Tuesday, 21 July 2009

Some Fantastic New Aerial Photography at the Abbey House Gardens

Every month we like to photograph the gardens to catalogue the changes throughout the seasons. In July we have attempted to try some new photographic angles throughout the top gardens using whats known as low level aerial photography.

Its a great and exciting new way to view the gardens and get a different perspective on the scale and how the different garden sections fit together. They give a great view of a large selection of our 10,000 plant, shrubs and trees. We have lots more aerial photographs available to view on flickr here:

For more information on aerial photography click here.

Local Historian Jenifer Roberts presents 'The Madness of Queen Maria' at the Abbey House Gardens

Local Malmesbury historian Jenifer Roberts is proudly using the Belvedere Room at the Abbey House Gardens Malmesbury to celebrate the publication of her new book 'The Madness of Queen Maria'. The book examines in detail the remarkable life of Maria I of

The Belvedere room in the main Abbey House is a perfect location to launch this fascinating book as it has an incredibly rich history itself.

The date for this event is on Wednesday 29th July 2009, from between 6.30pm to 8.30pm. At the launch Jenifer will be selling slightly discounted and also signed copies for £10, the usual price being £12.50.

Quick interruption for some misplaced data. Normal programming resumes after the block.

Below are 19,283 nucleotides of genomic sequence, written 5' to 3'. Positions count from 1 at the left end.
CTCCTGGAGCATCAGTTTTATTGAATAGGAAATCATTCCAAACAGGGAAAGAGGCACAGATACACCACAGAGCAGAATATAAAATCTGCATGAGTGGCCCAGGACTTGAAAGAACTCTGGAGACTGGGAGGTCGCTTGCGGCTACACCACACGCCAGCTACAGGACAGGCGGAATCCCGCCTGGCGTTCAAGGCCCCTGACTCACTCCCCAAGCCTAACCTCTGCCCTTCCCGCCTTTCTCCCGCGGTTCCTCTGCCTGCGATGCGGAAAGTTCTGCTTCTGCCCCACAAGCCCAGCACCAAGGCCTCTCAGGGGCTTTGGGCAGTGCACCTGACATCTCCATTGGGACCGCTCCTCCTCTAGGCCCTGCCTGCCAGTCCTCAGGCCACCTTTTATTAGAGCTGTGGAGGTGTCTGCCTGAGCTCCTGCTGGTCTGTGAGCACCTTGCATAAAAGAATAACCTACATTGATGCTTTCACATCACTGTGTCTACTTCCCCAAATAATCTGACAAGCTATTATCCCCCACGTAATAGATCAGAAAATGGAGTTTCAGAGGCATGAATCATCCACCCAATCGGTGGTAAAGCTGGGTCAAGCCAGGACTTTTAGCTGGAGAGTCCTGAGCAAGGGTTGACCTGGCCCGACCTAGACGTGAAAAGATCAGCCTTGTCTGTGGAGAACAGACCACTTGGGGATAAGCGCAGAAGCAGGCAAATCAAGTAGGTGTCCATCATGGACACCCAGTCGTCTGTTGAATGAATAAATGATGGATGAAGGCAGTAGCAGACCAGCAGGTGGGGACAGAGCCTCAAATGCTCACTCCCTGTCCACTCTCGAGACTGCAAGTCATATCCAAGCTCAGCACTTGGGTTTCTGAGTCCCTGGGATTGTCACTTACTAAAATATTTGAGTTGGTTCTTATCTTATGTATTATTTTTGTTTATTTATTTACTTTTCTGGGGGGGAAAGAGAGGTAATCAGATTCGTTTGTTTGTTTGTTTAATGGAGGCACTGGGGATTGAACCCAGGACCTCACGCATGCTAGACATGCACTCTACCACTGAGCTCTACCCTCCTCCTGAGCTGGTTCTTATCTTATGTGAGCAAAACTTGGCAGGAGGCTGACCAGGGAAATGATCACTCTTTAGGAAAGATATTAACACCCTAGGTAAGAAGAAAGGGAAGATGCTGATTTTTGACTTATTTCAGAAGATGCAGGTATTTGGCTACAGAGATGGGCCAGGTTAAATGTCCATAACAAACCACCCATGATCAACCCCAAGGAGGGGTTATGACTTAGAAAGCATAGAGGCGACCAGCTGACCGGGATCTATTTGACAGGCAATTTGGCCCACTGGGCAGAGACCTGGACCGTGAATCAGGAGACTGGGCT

You can RSVP by contacting Jenifer on 01249 656078 or by email jenifer@paulbeck.net

Tuesday, 14 July 2009

The Humble Bumble Unearthed: Red Tailed Bees in the Geranium Beds.

In mid-June we were thinning a few of the Geranium beds adjacent to the herb gardens. In doing so we created a few very snug holes in the ground whilst we decided what would go in the spaces left by the Geraniums. Nature seems to have made the decision for us as when we returned a few days ago we found a queen red tailed Bee surrounded by her willing workers, about 35 bees in total.

They have already started to create the magical honeycombed 'moon craters' within their new earthy surroundings.

We have now researched the 'Red Tailed Bee' and have discovered this lovely species is unlikely to sting unless its nest is endangered. Only the queen bee is likely to survive the winter months and will use our man made hole as her place of hibernation. Next spring she is likely to start a new colony or maybe even find another colony to take over. We hope she stays a while as the bumble bee is becoming much less common in our english gardens and hedgerows. They are an important part of our eco systems as they help pollinate other plants such as fruit trees. Maybe she will feast on our 130 apple trees one day?

If you want to know a lot more about our humble Bumble then take a look at this short guide we found when doing our research: Help Save the Bumble Bee, get more buzz from your garden.